Genocide and Colonialism from New and Old Perspectives
A. Dirk Moses (ed), Empire, Colony, Genocide: Conquest,
Occupation, and Subaltern Resistance in World History, New York:
John Docker, The Origins of Violence: Religion, History and
Genocide, Sydney: UNSW Press, 2008.
Robert Kenny, The Lamb Enters the Dreaming. Nathaniel Pepper and
the Ruptured World, Melbourne: Scribe, 2007.
La Trobe University
Some historians consider genocide an inappropriate concept in a colonial context. Yes, whole peoples disappeared under the assault of colonialism, but was that the intention? A misguided insistence on the evidence of words rather than actions does not dominate the many important contributions to the Moses collection with its impressive variety of examples and approaches. In Docker’s book the discussion of both words and deeds is extended back in time and opened to sophisticated interpretation. There is sophisticated interpretation of a different kind in Kenny’s extended case study. From outside the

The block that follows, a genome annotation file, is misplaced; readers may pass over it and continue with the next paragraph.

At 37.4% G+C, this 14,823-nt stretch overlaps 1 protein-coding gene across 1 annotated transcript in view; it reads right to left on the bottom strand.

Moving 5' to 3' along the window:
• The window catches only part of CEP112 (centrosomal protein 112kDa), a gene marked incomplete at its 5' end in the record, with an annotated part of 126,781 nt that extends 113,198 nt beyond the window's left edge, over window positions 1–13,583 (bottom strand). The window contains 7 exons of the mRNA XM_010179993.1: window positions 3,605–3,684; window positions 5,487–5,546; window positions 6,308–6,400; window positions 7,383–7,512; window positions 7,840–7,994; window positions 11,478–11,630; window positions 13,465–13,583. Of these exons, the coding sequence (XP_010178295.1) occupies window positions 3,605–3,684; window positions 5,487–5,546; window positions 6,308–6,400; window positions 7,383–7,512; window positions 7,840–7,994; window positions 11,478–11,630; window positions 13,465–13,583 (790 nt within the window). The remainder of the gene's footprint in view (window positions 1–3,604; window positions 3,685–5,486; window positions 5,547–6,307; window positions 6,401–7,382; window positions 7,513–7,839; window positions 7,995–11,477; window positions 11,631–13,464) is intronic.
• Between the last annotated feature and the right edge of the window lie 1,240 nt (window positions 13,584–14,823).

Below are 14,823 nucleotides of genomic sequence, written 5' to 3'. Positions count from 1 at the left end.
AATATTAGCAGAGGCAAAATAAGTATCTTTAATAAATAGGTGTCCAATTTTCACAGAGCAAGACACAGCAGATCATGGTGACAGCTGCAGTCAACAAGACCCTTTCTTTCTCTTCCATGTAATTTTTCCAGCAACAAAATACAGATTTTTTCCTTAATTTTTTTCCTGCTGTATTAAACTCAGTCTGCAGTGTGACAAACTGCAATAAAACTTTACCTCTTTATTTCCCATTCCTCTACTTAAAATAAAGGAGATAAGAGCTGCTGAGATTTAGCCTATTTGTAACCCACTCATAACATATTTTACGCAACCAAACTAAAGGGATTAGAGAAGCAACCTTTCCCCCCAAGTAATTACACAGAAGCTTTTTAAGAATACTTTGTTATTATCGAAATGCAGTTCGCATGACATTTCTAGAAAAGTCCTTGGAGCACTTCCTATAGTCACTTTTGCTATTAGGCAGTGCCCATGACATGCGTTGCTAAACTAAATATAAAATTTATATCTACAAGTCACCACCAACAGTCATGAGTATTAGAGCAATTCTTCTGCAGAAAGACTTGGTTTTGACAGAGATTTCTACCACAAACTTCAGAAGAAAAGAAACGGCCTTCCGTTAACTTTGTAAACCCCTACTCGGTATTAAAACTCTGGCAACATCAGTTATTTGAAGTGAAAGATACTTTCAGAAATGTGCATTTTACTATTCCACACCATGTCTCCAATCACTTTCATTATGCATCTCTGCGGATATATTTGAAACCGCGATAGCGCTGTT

context of genocide studies it speaks to key issues of destruction, adaptation and survival.
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